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What you need to know about the coronavirus right now

(Reuters)

Here’s what you need to know about the coronavirus right now:

Most infectious at the start

Studies show people with the coronavirus are most infectious just at the point when they first begin to feel unwell, World Health Organization (WHO) experts said on Tuesday.

Dr. Mike Ryan, WHO’s top emergencies expert, said the novel coronavirus lodges in the upper respiratory tract, making it easier to transmit by droplets than related viruses such as SARS or MERS, which are in the lower tract.

“That means you could be in the restaurant feeling perfectly well and start to get a fever, you are feeling ok, you didn’t think to stay home, but that’s the moment at which your viral load could be actually quite high,” he said.

Intermittent lockdown

The WHO has recommended Pakistani authorities reimpose “intermittent lockdowns” of targeted areas to curb the spread of the coronavirus, stating the country did not meet any of the global body’s six conditions for lifting restrictions.

“WHO strongly recommends the government adapt the two weeks off and two weeks on strategy,” said a letter signed by WHO’s head of mission in Pakistan, Dr. Palitha Mahipala, which was sent on June 7 to health authorities of Pakistan’s two most populous provinces, Punjab and Sindh.

A surge of new cases has hit the South Asian nation after the government lifted its lockdown on May 9 citing economic pressures.

Dashed dreams

“The fear of losing jobs is worrying everyone at the moment,” said construction supervisor Sharif Uddin.

Like many South Asian migrant workers in Singapore, the 42-year-old sends the bulk of his wages to his family in Bangladesh and is still repaying loans taken out to pay off the recruitment agent that first got him a job in Singapore.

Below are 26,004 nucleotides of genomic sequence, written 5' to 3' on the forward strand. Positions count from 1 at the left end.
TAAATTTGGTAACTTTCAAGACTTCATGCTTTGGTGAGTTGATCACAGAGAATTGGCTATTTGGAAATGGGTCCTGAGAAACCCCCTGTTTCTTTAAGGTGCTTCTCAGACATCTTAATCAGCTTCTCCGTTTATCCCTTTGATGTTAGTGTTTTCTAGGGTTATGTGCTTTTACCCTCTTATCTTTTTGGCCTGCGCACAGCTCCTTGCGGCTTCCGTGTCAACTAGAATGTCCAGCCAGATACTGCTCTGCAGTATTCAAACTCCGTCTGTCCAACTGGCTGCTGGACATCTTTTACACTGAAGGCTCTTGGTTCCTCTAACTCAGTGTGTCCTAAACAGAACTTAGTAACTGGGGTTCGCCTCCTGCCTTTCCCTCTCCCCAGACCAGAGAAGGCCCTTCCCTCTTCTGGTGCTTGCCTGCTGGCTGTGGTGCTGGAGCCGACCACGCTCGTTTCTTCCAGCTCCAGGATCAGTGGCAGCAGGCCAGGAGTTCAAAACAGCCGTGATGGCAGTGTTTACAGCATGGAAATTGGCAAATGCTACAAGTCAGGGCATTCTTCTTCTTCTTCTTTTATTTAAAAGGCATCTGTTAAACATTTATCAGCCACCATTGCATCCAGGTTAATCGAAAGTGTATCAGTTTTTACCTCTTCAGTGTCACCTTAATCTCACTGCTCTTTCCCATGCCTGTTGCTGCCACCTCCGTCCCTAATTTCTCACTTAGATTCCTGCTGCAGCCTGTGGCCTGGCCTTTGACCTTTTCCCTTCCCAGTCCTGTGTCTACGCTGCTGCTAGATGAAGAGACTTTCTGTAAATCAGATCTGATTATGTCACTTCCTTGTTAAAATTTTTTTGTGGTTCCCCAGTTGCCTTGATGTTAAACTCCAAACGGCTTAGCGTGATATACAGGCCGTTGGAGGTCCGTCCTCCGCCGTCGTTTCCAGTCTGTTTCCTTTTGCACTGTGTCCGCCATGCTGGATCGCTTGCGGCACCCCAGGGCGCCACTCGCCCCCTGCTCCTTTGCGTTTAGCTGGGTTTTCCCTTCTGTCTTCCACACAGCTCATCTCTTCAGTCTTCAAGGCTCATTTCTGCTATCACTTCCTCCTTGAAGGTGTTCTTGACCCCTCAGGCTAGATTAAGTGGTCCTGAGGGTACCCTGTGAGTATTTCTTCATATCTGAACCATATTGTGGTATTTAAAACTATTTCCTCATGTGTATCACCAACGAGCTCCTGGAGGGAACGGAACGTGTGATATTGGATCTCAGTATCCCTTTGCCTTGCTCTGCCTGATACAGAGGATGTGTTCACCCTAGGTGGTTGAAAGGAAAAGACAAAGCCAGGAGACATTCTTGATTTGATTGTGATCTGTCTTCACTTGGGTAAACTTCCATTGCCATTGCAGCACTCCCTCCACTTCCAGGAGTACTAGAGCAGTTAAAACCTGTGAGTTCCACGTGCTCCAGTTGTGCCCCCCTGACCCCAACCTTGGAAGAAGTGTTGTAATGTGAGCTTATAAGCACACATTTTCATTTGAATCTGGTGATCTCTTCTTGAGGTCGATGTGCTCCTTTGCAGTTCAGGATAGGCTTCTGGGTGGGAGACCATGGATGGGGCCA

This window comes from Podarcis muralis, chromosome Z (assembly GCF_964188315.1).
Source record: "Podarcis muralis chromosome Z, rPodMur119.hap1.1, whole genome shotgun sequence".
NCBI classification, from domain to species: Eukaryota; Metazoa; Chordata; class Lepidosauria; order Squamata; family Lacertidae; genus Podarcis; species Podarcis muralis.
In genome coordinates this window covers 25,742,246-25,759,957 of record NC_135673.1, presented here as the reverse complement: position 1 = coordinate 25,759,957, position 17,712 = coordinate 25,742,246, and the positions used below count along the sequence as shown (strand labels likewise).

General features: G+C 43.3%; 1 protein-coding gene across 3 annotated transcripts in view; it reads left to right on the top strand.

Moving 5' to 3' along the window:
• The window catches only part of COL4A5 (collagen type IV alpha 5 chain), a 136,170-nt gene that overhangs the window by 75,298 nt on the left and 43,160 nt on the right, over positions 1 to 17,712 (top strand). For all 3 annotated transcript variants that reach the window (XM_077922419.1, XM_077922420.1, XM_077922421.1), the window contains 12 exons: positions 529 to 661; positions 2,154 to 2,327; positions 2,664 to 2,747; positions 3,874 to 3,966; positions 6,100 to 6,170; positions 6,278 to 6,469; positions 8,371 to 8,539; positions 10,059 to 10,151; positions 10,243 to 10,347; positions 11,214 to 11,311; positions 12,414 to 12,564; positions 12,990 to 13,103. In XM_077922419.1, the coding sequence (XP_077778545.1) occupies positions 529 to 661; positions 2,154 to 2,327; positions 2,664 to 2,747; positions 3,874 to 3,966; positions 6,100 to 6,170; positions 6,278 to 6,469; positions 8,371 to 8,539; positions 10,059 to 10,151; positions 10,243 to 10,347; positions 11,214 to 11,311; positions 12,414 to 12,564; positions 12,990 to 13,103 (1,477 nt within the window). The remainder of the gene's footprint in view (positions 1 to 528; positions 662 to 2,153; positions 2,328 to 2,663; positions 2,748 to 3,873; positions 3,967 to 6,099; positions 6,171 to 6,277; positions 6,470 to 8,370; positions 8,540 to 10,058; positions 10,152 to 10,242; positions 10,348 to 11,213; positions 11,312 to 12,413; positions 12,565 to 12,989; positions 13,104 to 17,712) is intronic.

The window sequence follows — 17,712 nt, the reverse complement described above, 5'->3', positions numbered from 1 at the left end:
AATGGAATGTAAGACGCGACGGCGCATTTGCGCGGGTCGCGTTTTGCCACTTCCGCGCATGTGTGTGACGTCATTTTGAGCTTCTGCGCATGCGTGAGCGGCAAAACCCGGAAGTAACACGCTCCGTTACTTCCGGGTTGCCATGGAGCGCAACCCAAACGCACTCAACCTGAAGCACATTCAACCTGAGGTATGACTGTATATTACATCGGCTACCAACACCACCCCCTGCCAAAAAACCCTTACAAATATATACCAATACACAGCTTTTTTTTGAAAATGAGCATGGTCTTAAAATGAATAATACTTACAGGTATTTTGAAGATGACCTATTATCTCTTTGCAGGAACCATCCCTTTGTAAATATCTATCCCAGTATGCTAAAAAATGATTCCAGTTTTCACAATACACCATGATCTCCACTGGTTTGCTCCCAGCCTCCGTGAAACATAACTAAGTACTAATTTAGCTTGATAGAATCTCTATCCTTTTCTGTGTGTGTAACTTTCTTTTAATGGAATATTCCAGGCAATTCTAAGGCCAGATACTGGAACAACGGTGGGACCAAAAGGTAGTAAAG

“The dreams of migrants … don’t get fulfilled very soon. It takes really long to chase them,” Uddin said.

Lawrence Wong, the co-head of Singapore’s virus task force, told Reuters the government’s waiving of levies and other steps have helped alleviate “major concerns” of workers around job security, but layoffs were possible given the grim economic outlook.

Tracing app inspired by U.S. school project

Singapore reached out to a Stanford University student, Rohan Suri, in January to understand his experiences and considerations while developing a prototype for a contact tracing app called kTrace as a high school project in 2014.

Suri had developed the prototype with a schoolmate as the Ebola epidemic ravaged western Africa.

He spent February and March volunteering on Singapore’s TraceTogether app alongside fellow Stanford students Nikhil Cheerla and Daniel Lee, giving Singapore a roadmap by sharing kTrace’s code and providing advice on stronger privacy protections.

Now, Suri has co-founded another app called Zero, which aims to attract users by bundling contact tracing technology with a safety-rating tool for shops and restaurants based on measures such as occupancy limits and mask rules.

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